Yesterday, I had spoken with Memo about looking at some real estate to get ideas of what’s available and to get an idea of costs here in Lo de Marcos. He had told me to meet him at the plaza at 8:00 and we would go to see a house near the river, the house he rents actually as the owner is selling. I set the alarm for 7:00 (which last week was 6:00) and got ready and walked on over to the zocalo. Memo was there with the young family with the two girls we’d seen shooting sling shots in the back neighborhood yesterday along with another older gringo.
I figured everybody had an interest in the property and Memo was going to show us all at once. We walked through the back neighborhoods on the north side of town and came across the bridge under construction that will span the river and unfortunately, open up the relatively unspoiled north side to more development. We passed through agricultural fields and soon passed Memo’s house and kept going into the jungle. Memo took his time to point out interesting nature facts as we went along, things like leaf cutter ants and their habits and the workings of strangler figs. Soon enough I figured out we were on a eco hike and no property was going to get looked at on this day. No problem, I rolled with it and met some really interesting people. The older guy was Chris, a retiree from Iowa enjoying his last day in Lo de Marcos. Dan and Andrea had traveled from Wisconsin with their two daughters, and like us, were arriving late and staying into the summer.
The girls were super cute, taking in all of the jungle and the younger one was the aspiring photographer, borrowing the smart phone to take pictures from artistic angles. When we popped out onto the beach near the north headland, Memo ditched us and ran off to catch a business meeting leaving Chris to be the guide. We had a look at the turtle release area. How many times have I passed it without realizing what it was? Dan and Andrea will be around for a few months so we exchanged contact information and I headed back to the casita.
PJ was doing yoga on the deck. I made some tea and relaxed on the balcony inhaling the morning like a rush of fresh air. I joined Pea for some stretching then we decided to bike into town to see about rooms at the Villa del Rey for my friend Dave who’s threatening to visit. The place was a ghost town and the woman we met said they were closing it up for the season so that idea’s out. Too bad, it looked like a nice spot.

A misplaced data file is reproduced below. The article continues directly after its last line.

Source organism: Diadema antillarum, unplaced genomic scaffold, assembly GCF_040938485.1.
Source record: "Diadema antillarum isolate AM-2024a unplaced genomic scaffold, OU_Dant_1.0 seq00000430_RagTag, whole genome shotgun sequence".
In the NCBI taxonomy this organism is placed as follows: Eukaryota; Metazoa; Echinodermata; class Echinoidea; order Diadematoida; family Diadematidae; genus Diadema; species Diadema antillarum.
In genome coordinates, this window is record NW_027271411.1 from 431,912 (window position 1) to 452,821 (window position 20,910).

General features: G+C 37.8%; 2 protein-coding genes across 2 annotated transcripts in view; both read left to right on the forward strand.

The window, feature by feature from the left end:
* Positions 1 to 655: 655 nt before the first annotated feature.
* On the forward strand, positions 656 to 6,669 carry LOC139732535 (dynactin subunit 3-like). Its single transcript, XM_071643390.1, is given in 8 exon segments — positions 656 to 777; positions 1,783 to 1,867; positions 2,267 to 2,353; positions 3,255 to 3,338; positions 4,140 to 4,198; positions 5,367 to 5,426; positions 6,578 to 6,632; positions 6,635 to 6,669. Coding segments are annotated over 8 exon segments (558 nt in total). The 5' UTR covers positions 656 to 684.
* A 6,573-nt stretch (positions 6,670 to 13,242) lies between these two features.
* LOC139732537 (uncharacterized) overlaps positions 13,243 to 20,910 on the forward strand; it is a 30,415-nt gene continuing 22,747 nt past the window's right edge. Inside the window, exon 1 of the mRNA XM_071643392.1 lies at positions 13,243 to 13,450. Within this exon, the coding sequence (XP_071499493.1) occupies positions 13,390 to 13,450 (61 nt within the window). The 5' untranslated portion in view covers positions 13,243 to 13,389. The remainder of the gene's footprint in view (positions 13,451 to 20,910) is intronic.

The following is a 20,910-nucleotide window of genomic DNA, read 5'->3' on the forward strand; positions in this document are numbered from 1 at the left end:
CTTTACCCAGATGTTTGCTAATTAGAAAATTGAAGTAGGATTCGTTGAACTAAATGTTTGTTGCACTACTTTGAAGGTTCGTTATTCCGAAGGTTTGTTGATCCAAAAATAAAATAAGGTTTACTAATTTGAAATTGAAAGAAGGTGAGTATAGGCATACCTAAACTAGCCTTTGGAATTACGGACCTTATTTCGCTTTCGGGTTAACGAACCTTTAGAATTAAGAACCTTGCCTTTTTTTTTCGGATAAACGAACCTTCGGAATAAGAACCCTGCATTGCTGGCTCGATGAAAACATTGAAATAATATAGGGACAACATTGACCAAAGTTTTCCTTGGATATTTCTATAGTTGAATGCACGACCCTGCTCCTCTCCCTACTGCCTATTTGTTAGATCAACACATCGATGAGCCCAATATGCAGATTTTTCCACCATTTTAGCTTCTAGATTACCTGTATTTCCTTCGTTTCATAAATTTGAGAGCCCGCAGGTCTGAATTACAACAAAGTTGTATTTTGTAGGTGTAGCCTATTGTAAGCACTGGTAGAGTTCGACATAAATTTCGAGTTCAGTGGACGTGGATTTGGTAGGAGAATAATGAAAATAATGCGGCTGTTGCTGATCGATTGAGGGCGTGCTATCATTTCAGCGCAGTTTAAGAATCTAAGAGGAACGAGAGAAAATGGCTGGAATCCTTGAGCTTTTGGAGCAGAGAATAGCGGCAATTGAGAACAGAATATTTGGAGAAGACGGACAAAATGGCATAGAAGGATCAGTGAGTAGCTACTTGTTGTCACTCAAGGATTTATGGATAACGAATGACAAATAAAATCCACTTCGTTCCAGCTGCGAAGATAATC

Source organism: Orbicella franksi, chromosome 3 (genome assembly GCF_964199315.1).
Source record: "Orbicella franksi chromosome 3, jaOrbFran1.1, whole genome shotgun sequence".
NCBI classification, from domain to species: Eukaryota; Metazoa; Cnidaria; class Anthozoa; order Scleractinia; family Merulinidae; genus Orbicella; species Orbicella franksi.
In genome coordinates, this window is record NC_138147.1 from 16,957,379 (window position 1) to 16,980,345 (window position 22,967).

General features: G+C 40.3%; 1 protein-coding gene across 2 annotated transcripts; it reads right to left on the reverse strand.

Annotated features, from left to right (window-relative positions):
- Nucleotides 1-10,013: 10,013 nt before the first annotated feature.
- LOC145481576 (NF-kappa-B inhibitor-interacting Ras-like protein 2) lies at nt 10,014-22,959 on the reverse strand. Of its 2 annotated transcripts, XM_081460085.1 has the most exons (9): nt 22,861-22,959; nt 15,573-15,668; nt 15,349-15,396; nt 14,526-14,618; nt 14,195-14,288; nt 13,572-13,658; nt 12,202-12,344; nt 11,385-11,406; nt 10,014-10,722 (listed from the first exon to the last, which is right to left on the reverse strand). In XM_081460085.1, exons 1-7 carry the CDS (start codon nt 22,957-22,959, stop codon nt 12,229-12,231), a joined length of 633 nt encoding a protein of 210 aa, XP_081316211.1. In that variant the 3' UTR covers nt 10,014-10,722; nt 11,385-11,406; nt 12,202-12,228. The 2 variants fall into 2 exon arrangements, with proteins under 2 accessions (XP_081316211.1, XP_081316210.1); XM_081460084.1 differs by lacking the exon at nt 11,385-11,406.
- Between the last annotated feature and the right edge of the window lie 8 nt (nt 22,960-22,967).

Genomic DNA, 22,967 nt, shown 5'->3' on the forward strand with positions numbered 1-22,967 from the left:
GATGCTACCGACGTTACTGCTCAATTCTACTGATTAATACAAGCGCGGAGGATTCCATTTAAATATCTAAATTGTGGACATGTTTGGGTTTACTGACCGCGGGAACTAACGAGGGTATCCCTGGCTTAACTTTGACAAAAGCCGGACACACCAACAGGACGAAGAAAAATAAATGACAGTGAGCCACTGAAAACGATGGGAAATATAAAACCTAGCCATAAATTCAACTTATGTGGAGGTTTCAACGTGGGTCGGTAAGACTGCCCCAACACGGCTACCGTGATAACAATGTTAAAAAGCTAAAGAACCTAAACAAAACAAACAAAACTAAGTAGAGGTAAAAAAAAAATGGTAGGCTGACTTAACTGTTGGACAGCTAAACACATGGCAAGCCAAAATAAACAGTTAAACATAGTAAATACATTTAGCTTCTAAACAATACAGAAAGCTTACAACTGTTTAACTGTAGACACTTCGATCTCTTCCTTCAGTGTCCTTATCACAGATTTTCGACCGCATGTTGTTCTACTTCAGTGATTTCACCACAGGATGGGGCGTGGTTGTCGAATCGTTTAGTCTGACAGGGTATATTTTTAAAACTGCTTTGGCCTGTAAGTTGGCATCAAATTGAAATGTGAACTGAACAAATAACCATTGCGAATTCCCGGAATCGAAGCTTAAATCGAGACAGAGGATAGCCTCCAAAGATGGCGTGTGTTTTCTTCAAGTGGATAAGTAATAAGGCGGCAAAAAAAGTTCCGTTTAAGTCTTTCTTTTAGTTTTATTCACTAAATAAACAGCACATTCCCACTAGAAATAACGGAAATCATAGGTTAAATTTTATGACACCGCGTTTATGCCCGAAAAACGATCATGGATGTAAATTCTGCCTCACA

We bounced over the cobblestones to see about Spanish classes across from the plaza. No one home there. There is a young woman who sets up tables on the street next to our favorite vegetable stand selling different food items. Seafood and baked goods mostly. We sat at the table with an expat French lady who now lives in Oaxaca and ordered up some ceviche and fish burgers from Katrina who works the street side restaurant in front of her grandmother’s house. Everyone was exceptionally friendly and we were feeling outgoing and talkative too.
The ceviche was the best I’ve had and the fish patties were killer also. Great place to sit across from the plaza for watching the townsfolk and tourists passing to and fro. Chris from the hike this morning stopped by with his wife and we all talked awhile. They’ll be taking their time driving home spending time in warmer southwest climes before heading all the way back to Iowa. Then a girl from Idaho sat down and quizzed us about the town. Totally social day, Katrina is awesome, natural food and really positive vibes.
I was thinking nap as we were riding home, but PJ pedaled the bike all the way to the beach gate when we got back to El Pequeno Paraiso. The remaining gang from our complex (all four of them) and a few friends were sitting on the sand listening to a pair of roving musicians serenading them on the beach. One guy was beating a set of square wooden bongos and the other was playing guitar and blowing on a set of Peruvian pan flutes hanging around his neck. They were good. Asked them to play ‘La Gota Fria’ and they busted it out while I sang the return parts. So much for a nap, we put up our town stuff, grabbed our beach gear and jumped in the water with boogie boards, grays on trays. Lots of fun getting pounded until we started getting cold. Ward swam out and Andrea from this morning paddled over with a boogie also and everyone got rolled on the sand.
PJ and I drip dried on the plastic chairs as the shadows grew long. Our friends Larry and Judith came down for a swim and chatted for a while then Bob from next door came out to help with a fishing boat. We told him of Cali’s harrowing encounter with mad attack cat from Cruz Maria. He had warned us, but who would believe that this wiry little cat would really jump up and grab your dog by the face with both paws and give her a healthy bite. Cali gives Cruz Maria a wide berth these days.
We showered up then were excited to hear the car loud speaker announcing the arrival of home made tamales delivered to your door. Enrique, the one time vegetable guy was now driving around selling tamales. PJ ran down and bought a half dozen then we watched a little news and had them for dinner.